It was in the personae of a court scribe and his assistant that we left the safe house. I had my story prepared. We were researching an official history of the reign of Akhenaten to be presented to him by the Office of Culture on the occasion of his jubilee. It was to be a surprise, and must be kept secret. We carried with us documents of permission from the Akhetaten Medjay office which Khety had forged, having stamped them with some kind of blurred approval-seal in his office. I also had with me the original papers of authorization, but they would not help us now that we were in hiding.
‘Did you see Mahu?’ I asked Khety.
‘He was out. I timed my visit carefully. He’s been asking for me.’
‘I imagine he has. What does he think you are doing now, since we were arrested after Meryra’s murder?’
‘He’s been too busy to care. The murder has badly damaged his prestige, and he’s on the rampage to fit someone to the crime. I guess he’s furious that you’ve disappeared again. I’m sure that’s why he wants to see me.’
I gave myself a moment to relish the satisfaction Khety’s words brought me. With the Festival coming, and the escalating security tensions after Meryra’s murder, Mahu was almost certainly too preoccupied with his immediate problems to make good on his threat against my family.
It was a strange experience to walk once more through the streets of the city. The absolute single-minded purpose that characterized the attitude of the citizens during my first days here had changed now; among the new crowds there was a sense of uncertainty, touching on anxiety, as if everyone was apprehensive about the coming events and the arrival of so many strangers. But that was all to our advantage, as it enabled us to move far less conspicuously up and down the roads. Nevertheless, we covered our heads in the vague imitation of some kind of religious modesty. No-one paid us any attention.
We walked away from the slums and up the Royal Road heading north, where Thutmosis the sculptor had driven me in his chariot. We continued towards the central city among the evening crowds, past the Small Aten Temple, which was besieged with worshippers clamouring to enter through the first pylon. I caught a quick glimpse of the open sun court packed with people, their hands raised to the many statues of the King and Queen, and to the rays of the late sun. We followed to the right along the long northern wall of the temple, struggling against the current of the crowds, until we passed the House of Life and came to the complex of the Records Office. Now we were in more danger. We were more likely to be recognized here, not least because Mahu’s office in the Medjay barracks was only a few blocks away to the east.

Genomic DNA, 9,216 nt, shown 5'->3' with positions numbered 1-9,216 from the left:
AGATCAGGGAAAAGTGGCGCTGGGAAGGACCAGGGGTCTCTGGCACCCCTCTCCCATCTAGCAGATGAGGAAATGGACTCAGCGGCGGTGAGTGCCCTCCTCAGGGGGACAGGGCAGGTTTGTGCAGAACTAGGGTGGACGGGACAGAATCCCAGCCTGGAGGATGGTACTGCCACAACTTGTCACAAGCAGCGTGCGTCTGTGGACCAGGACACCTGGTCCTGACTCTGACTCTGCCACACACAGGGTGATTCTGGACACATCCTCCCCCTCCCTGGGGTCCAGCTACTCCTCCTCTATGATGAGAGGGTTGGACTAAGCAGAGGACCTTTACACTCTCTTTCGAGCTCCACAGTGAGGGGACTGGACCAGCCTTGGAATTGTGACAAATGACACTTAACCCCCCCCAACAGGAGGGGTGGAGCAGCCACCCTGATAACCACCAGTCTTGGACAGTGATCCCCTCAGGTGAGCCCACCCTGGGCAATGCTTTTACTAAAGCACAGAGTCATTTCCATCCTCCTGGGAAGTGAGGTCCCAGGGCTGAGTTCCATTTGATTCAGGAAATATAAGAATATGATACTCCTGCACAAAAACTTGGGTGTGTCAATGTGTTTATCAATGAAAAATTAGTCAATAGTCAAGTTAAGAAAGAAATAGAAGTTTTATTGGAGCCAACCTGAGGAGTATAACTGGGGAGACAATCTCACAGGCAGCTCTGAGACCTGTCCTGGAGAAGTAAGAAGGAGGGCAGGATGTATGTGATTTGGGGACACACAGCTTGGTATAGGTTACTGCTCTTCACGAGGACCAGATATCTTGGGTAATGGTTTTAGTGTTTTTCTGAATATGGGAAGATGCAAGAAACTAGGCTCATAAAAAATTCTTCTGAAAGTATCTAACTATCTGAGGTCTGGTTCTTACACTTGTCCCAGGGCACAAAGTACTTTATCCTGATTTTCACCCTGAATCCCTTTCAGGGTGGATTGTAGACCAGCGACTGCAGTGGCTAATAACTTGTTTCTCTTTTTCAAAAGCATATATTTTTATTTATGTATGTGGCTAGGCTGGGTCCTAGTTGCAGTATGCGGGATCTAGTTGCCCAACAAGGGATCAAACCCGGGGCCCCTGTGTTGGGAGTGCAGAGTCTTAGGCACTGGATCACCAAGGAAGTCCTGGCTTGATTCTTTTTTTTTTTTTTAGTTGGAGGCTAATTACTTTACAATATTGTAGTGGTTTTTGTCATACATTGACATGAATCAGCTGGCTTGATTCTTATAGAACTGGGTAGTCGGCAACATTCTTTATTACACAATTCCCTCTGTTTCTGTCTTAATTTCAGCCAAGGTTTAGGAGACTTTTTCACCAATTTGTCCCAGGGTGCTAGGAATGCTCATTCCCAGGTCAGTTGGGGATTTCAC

Khety confidently made his way down a narrower avenue between high walls, past offices where all kinds of bureaucratic activity seemed to be taking place. We turned through a formal portal decorated with the insignia of the Aten sun disc, and found ourselves in a small courtyard. Here we encountered our first set of security guards. Khety wafted the permission briefly before their eyes, and I tried to look haughty. They glanced at us suspiciously, but nodded. We were about to move on through the courtyard when a commanding voice called us to halt. Khety looked at me. Another guard approached us.
‘This office is not open for public attendance.’ He scanned our permission. ‘Who authorized this?’
I was about to start speaking, to try to improvise a way past this danger, when a high, clear voice cried out, ‘I did.’ The thin young man who had spoken had the serious, pale face of those who avoid the sun. He stood at the threshold to one of the offices. ‘They have a meeting arranged with me. I’ve been assigned to offer them assistance. It is a great honour. Don’t you know this is one of the finest writers of our time?’ He nodded respectfully in my direction. I bowed almost imperceptibly to acknowledge the compliment, in a way I copied from a public reading I had once attended, on Tanefert’s insistence, given by a writer much admired for his supposed wit and brilliance. I had spent the endless time marvelling at his pomposity, his bad but costly dress, and his affected speech. The young man gestured respectfully for me to lead the way, and as we passed beyond the jurisdiction of the guards he whispered to me, with a quaver of fear in his voice, ‘Fortunately none of them can read.’ And with that we passed through the immediate danger and into the building.
Khety’s younger brother was as unlike him as was possible, as if he had only been able to define himself in opposition to his sibling’s character.
‘You might as well know I’d rather be reading about this kind of thing in a cheap story than actually
Khety raised his eyes at me. ‘Sorry, sir. He’s led a sheltered life.’
A group of Medjay officers passed us in the corridor, and we all fell silent. I felt sure I recognized one of them from the hunting party. His eyes met my glance curiously. I looked away, and kept walking. I dared not look back. Their footfalls paused for a moment-would he call after me? — but then continued until they died away behind us. We walked on.